The Next Rebuilding Project

On Sunday I attended the Cougar Women’s basketball team’s final home game of the year. Attendance for the game was 675.

The Cougars lost for the 24th time this season. Stanford eased past the Cougs 74-52 and saw their star player Candace Wiggins break Lisa Leslie’s all-time Pac-10 scoring record. It was almost a shame so few people were there to see such an accomplishment.

I say almost because the crowd there, at the very least, was made up of people who cared. The audience cheered the outgoing seniors one last time. They cheered Wiggins after her record-breaking bucket. Kyle Weaver, Taylor Rochestie, and Nikola Koprivica were there to watch the second half (when they weren’t being sought after for autographs), and groups of family and friends were there to cheer on the Cougs in a losing effort. Even the band sparked a mini-run by making noise while Stanford’s reserves were on offense.

The best part of it all for myself and the 674 others was that we saw the end of an era. Soon, Washington State Women’s Basketball won’t be the doormat of the Pac-10. The days of 2-win conference seasons and futility on both sides of the court will be coming to a close shortly. Sheri Murrell and Jenny Przekwas tried to turn around a program that hasn’t finished in the top half of the conference since 1990. Both failed. June Daugherty will not.

Daugherty made the NCAA tournament in nine of her eleven successful years at the University of Washington. She isn’t used to losing, and thanks to her recruiting efforts, she won’t have to be. Daugherty’s first major recruiting class has been ranked 24th in the nation by the spelling-challenged women’s recruiting site Blue Star Basketball ranked the Cougars’ incoming class 16th in December.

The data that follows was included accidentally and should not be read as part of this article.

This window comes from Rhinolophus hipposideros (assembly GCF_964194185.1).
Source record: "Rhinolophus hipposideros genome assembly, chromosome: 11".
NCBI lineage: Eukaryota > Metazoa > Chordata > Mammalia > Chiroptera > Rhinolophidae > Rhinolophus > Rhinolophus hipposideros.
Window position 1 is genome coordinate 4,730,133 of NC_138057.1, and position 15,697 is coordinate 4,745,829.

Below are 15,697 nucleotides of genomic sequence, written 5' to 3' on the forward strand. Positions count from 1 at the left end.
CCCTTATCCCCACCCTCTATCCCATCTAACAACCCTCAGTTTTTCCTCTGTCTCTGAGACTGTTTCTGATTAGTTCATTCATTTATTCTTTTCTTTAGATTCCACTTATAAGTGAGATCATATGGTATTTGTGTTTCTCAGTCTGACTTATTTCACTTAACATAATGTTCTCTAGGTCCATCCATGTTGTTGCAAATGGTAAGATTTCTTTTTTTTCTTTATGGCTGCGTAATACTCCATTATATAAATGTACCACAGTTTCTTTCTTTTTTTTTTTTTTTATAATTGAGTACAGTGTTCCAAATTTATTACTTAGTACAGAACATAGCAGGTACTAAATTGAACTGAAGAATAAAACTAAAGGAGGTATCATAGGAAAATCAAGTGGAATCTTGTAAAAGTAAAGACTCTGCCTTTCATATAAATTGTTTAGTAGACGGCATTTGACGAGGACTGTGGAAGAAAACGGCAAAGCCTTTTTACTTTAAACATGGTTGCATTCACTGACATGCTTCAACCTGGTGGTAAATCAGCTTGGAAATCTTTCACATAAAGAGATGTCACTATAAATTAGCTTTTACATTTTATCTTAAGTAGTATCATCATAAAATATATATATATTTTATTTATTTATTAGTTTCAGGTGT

There’s Katie Grad, a Sporting News honorable mention All-American from Auburn. There’s Jessica Oestreicher, a 6’8″ center who is nationally ranked and will be WSU’s tallest recruit ever. There’s April Cook, who played for a #1 nationally ranked Long Beach Poly high school team. There’s Lexie Pettersen, a 6’1″ forward who finally breaks the hex of Wazzu being unable to recruit elite Spokane-area players. There’s Danielle Lenoir, Jazmine Perkins, and Rosie Tarnowski, all of whom you can read about here so that this paragraph doesn’t take over half the page. And it could with all the accolades the future Cougars have racked up.

The best part of it all is that WSU won’t have to solely rely on freshmen next year, as talented juniors Katie Appleton and Ebonee Coates are set to return. It will take time, but it is possible that WSU’s women’s team could rebound faster than the men’s team did under Dick and Tony Bennett. Daugherty has been just that good at recruiting.

And in case you’re wondering what good coaching does with good talent, read this interview with WSU’s outgoing seniors on the men’s team. Notice how many times Dick Bennett is mentioned, and thanked for his role in shaping the improbable Cougars that you see today. Dick Bennett will be in attendance on Saturday when the #23 men’s team takes on the Huskies, and soon he will not be the only coach that has brought a once frail Cougars basketball program back into the national spotlight.


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